Serving Children & Adults with Disabilities
Everyone wants to feel like someone has their back, like someone is cheering them on and ready to give support at the drop of a hat. For over 1,000 children and adults with disabilities in Williamson County every year, the team at Waves, Inc. serves that very role.
Beginning in 1973, a group of Fairview residents wanted to provide local services for persons with intellectual or developmental disabilities, and upon seeking financial support, the group received funds under a stipulation that it was to serve all of Williamson County, not just the Fairview area.
“In those days, if you had a family member with a disability, especially one that’s considered chronic, … you were instructed, once they were out of school, to put them in a state institution, and those families didn’t want to do that,” said Lance Jordan, the executive director of Waves. “So, they borrowed money and bought a van, and I think they maybe were in the basement of a church or school, and they started a day program.”
Today, 48 years later, Waves continues that day program for adults and for children between 6 months and 3 years old, providing care for those in need during the years before and after school.
However, as Waves grew and gained experience, the team realized additional needs within its community. The nonprofit now also promotes independence through its residential services and employment program.
Waves, with Community Housing Partnership, provides six dwellings to its community. The residents of those six houses are supported by Waves staff — some under full-time care, and some living semi-independently with periodic check-ins from staff. Jordan noted that the residents are “like family” to the Waves staff.
John Lynch, 71, is one of the organizations’ residents. He has received services from Waves since he moved to Williamson County about 30 years ago, and he lives semi-independently in an apartment neighboring a few other Waves residents.
Lynch started in Waves’ day services program and later worked at the Kroger in Independence Square for 20 years before he retired in 2012. Donni Murphy, the billing manager for Waves, shared that she loves spending time with the “apartment guys,” as the team calls Lynch and his neighbors, gushing over the way Lynch is constantly helping to care for the others.
Nearly a decade after retirement, Lynch is still loving being part of the Waves community, taking trips with his friends and staff to the park and Cracker Barrel and, as he put it, “having fun, and staying out of trouble.”
In the nonprofit’s employment program, those receiving services take an interest survey to see which kinds of jobs may suit them. They then train on certain skills, such as computer skills, retail stocking, cash register, grocery bagging, housekeeping and office skills, restaurant-related tasks.
The agency also sometimes works with businesses and organizations to accomplish “job carving.”
“In retail, we might have somebody who would do fantastic at straightening up the aisles and making sure the shelves look great and presentable, but maybe they aren’t comfortable enough or maybe they don’t have the verbal skills … (for) the customer direct interaction,” Jordan said. “Could that employer think about taking one part of that customer service and let our employees work maybe part time? Then the part where we know that they are not comfortable or not skilled — let somebody else do that.”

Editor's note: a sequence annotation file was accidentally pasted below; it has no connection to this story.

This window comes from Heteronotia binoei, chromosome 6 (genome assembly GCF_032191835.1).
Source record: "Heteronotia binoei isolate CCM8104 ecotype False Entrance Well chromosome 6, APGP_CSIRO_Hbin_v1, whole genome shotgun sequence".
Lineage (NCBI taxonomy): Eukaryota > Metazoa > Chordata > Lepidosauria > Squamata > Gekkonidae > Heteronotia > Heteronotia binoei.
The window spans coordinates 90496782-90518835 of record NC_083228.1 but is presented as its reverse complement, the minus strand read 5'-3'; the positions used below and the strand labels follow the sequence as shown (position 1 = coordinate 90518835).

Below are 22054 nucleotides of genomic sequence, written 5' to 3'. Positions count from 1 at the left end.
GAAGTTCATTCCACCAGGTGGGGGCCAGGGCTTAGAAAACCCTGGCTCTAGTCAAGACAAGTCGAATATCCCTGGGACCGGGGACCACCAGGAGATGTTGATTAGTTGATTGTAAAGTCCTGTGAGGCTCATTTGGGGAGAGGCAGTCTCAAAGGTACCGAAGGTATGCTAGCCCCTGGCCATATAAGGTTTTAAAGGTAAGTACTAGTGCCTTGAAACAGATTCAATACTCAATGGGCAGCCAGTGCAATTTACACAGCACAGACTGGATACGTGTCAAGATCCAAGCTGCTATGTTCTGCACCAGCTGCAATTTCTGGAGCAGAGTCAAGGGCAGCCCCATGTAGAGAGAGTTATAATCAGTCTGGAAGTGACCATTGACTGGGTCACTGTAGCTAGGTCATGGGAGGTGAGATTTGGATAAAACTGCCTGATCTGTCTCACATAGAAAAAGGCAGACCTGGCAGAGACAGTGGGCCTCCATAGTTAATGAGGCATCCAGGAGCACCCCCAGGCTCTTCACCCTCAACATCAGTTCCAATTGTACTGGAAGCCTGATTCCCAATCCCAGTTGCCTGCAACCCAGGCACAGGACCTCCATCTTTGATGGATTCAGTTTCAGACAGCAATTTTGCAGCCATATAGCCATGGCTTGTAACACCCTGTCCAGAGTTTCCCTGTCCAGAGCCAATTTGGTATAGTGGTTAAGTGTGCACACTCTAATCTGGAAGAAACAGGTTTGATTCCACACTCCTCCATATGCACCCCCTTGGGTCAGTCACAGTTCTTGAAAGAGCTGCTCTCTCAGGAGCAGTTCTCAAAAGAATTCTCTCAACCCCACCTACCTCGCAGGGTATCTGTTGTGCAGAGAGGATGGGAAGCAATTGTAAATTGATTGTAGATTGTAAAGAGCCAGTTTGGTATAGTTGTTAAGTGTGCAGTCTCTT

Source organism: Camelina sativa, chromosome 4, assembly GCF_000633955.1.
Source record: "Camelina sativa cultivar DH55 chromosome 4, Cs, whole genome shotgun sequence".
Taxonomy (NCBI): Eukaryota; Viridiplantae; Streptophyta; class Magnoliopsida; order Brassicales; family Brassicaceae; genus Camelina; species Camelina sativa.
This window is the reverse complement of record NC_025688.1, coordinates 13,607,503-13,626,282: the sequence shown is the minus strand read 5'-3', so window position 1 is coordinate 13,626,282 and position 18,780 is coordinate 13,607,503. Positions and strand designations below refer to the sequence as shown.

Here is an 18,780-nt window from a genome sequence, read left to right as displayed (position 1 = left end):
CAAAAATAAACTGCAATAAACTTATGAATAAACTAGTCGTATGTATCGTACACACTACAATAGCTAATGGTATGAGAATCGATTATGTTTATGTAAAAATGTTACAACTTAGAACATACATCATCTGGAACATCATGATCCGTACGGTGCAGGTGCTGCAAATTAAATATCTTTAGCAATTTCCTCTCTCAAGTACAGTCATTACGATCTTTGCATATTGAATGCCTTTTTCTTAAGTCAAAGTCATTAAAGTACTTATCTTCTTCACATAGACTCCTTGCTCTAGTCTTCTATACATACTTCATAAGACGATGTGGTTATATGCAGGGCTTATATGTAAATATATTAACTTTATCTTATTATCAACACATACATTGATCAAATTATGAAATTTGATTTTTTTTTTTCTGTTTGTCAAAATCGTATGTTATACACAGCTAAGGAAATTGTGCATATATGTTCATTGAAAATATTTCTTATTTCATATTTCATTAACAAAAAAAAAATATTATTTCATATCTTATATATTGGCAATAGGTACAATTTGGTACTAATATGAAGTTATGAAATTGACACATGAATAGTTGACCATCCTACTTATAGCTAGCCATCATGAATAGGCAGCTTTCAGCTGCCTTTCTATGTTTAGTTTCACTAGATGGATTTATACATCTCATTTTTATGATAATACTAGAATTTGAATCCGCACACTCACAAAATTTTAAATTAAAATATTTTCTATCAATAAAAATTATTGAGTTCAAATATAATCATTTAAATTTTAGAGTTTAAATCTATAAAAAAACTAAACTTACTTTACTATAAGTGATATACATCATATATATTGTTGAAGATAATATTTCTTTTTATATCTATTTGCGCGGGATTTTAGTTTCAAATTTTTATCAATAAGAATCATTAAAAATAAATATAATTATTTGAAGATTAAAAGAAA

When someone in the Waves employment program lands a job, Waves is then there for any additional training needs.
“The support is there as long as it’s needed, and then we fade it to the point where they are as independent as possible,” he said.
Of course, some of Waves’ programs shifted during the COVID-19 pandemic. The early learning program became an online service. The adult day programs couldn’t function normally. The residential services employed extra safety precautions — residents stayed at home far more than they were used to in order to protect their health.
Waves Director of Development and Community Relations Staci Davis shared that this shift was difficult, but there were no major COVID-19 outbreaks and no deaths due to the virus among the Waves residents and community. Jordan explained that, after having been apart or in atypical conditions for so long, the team was eager to host a COVID-19 vaccine clinic for its community earlier this year just so they could see their friends again.
And now, after many in the community have been vaccinated against the virus, these programs are beginning to look more normal. Davis shared that the organization hopes to begin holding a “Food Truck Friday” event monthly for the community, and the organization’s annual fundraising breakfast is coming up at 7:30 a.m. Tuesday, June 29, at the Williamson County Enrichment Center.
“We use this event as a way to be able to celebrate the past year and share with the community the different stories and the things that are happening within the Waves community,” Davis said, “but then also invite everyone who’s in attendance to be a part of that story whether that be through donating, volunteering or just being an advocate for our population.”
The entire local community is invited to join Waves in championing these stories and contributing to the mission. More about Waves and its upcoming events can be found at WavesInc.com.